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Sunday, April 2, 2017

Of Harry, KMOX and Summer Baseball 1965



Of Harry, KMOX and Summer Baseball 1965
“I just got hooked on the radio, the voice of it all. It was my connection to metropolitan America, if you will. Sports, in particularly baseball then 'cause of its rich sediment of numbers, was one of the first things a young person could peg up with adults on - that is, you could know as much about Jimmy Fox as your father did.”
George Will

Harry Caray
For an eight years old boy in the summer of 1965, when the sun goes down his world expands beyond the limits of rural Missouri. Equipped with only a $4 Sears’ transistor radio, a cheap pair of ear phones and a stash of AA batteries; major league baseball is magically carried through the wonders of the AM airwaves and into his darkened bedroom.

Like a Bob Gibson fastball splitting the night air, the smooth voices of legendary announcers - Hall of Famers like Bob Prince, Jack Brickhouse and Ernie Harwell - mesmerize a boy who lives for nothing but baseball. It allows him a glimpse of greatness, of faraway places, of men who threw and hit baseballs so hard and far that they disappear.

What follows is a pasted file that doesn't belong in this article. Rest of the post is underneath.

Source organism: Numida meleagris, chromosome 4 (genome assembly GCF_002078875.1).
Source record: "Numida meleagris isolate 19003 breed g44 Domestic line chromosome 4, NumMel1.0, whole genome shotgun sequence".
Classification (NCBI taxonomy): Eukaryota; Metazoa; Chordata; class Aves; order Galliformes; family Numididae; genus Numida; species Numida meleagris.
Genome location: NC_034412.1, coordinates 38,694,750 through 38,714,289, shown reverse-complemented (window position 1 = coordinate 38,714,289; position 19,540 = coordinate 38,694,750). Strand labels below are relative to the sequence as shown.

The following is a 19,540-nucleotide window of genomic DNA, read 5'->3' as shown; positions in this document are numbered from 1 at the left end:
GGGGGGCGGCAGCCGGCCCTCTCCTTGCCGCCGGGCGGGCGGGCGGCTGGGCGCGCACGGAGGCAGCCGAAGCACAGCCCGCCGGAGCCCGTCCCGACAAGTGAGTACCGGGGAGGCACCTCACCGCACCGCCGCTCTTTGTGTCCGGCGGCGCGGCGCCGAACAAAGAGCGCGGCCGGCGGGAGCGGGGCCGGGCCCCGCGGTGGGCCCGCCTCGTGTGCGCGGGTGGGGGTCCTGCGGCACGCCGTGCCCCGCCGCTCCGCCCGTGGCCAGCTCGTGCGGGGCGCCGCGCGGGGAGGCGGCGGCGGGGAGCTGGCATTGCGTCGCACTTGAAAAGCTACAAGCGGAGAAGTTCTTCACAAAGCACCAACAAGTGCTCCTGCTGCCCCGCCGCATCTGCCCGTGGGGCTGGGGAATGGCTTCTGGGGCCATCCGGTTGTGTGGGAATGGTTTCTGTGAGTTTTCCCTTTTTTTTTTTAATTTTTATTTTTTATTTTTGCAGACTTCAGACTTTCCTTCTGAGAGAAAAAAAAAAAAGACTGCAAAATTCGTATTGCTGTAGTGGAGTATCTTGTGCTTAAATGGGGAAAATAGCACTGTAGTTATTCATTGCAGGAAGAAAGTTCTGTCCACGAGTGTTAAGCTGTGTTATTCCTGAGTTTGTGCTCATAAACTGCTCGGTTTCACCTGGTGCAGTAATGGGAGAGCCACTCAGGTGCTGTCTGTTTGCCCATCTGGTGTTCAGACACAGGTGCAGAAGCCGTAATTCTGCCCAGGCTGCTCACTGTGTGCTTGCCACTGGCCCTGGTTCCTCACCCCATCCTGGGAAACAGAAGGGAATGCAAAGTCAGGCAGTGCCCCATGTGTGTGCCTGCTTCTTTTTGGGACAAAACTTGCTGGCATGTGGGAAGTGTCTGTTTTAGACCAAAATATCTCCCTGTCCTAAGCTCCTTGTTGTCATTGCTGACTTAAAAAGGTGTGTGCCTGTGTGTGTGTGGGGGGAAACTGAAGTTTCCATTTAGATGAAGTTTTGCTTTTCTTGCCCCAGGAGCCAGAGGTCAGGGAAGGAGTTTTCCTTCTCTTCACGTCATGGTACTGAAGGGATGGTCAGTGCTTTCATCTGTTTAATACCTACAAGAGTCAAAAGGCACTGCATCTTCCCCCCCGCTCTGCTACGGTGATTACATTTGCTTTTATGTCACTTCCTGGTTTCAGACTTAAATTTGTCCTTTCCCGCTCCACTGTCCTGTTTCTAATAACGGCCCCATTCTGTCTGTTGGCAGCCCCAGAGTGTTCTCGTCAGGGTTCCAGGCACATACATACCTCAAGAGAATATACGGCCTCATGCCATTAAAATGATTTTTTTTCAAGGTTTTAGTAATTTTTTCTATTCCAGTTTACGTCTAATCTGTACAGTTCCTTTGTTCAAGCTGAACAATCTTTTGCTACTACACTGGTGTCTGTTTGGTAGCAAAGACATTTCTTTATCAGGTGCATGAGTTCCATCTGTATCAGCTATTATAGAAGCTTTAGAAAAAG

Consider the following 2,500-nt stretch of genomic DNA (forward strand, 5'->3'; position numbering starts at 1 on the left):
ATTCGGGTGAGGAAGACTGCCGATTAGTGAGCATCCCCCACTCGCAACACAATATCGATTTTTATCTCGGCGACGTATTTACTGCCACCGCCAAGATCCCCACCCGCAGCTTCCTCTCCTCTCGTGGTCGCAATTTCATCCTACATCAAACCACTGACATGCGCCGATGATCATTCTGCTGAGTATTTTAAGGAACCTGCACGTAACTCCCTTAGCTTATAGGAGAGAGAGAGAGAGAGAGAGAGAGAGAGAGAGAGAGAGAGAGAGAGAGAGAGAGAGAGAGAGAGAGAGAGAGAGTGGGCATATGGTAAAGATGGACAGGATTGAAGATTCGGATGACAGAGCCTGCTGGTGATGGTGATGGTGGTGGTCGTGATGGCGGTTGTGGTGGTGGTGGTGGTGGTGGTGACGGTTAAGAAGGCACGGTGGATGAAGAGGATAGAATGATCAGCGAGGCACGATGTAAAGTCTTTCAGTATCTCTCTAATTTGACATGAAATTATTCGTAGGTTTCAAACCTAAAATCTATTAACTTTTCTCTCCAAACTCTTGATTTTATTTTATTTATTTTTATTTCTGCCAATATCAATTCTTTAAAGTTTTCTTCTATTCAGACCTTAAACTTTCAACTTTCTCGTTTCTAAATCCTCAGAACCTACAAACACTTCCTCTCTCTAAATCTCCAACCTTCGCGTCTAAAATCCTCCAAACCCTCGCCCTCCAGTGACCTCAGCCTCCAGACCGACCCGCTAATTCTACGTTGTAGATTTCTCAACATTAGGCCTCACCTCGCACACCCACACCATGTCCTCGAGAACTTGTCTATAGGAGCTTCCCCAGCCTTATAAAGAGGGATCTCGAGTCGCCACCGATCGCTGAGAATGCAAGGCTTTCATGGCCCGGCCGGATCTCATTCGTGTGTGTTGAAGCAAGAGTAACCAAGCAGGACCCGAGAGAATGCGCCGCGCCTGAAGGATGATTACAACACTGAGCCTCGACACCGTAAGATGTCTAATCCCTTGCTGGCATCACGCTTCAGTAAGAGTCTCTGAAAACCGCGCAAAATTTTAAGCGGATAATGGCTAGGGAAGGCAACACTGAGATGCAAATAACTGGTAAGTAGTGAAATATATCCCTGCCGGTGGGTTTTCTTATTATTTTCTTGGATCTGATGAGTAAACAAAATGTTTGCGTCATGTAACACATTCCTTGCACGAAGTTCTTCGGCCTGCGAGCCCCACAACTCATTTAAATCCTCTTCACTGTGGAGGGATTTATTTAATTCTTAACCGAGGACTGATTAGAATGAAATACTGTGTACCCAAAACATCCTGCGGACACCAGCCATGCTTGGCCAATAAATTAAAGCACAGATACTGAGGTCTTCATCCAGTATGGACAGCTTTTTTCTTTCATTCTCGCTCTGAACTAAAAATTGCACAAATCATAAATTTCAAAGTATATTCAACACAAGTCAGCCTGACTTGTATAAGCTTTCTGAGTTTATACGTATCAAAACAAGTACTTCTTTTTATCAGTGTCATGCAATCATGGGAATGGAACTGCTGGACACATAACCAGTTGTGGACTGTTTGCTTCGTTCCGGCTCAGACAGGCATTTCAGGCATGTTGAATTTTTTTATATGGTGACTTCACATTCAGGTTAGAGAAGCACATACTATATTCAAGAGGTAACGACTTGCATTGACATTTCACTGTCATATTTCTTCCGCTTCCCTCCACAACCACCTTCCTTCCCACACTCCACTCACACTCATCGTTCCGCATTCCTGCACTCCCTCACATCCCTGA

When these radio broadcasting giants speak of America’s pastime; drums roll and flags unfurl. Each summer weekday night KDKA carries the Pittsburgh Pirates; WGN the Cubs (only on the road, Wrigley Field has no lights); WCKY the Cincinnati Reds and if the air wave gods are cooperating this night, the Tigers on Detroit’s clear channel WJR 760.

Ernie Harwell broadcast Detroit Tigers games for over 40 years. In his final broadcast on Sept. 29, 2002, he told his listeners, “Thank you for letting me be a part of your family. Thank you for taking me with you to that cottage Up North, to the beach, the picnic, your workplace and your backyard. Thank you for sneaking your transistor under the pillow as you grew up loving the Tigers.”
 
However, these are the backups, mere seconds, only to be tuned in on those rare sticky muggy summer nights when the hometown’s St. Louis Cardinals are idle. Most nights; like a favorite Uncle, KMOX radio broadcaster Harry Caray will bring to a wide awake boy all the trials and tribulations of his Cardinals. Set to 1120 on the dial of the red plastic incased radio’s screen, KMOX is the best sports radio station in the history of the worlds’ of 8 years old boys. Caray, the longtime voice of the Cardinals, is the anchor for a city’s ongoing love affair with its baseball team. 

The boy’s dad saw summer life through a prism of family, farming and work. He liked his Schlitz beer cold, his Teamsters’ union strong and his kids quiet and orderly. His two favorite Cardinal mangers were the last one and the next one.

May 1965, the boy accompanied the father to his first live Cardinal game, his first trip to the soon to be abandoned and torn down old Sportsman’s Park. A victim of urban blight, city leaders said. But, seen through the eyes of an 8 years old, it was just like Harry had promised it would be; an awe inspiring and breath taking green cathedral.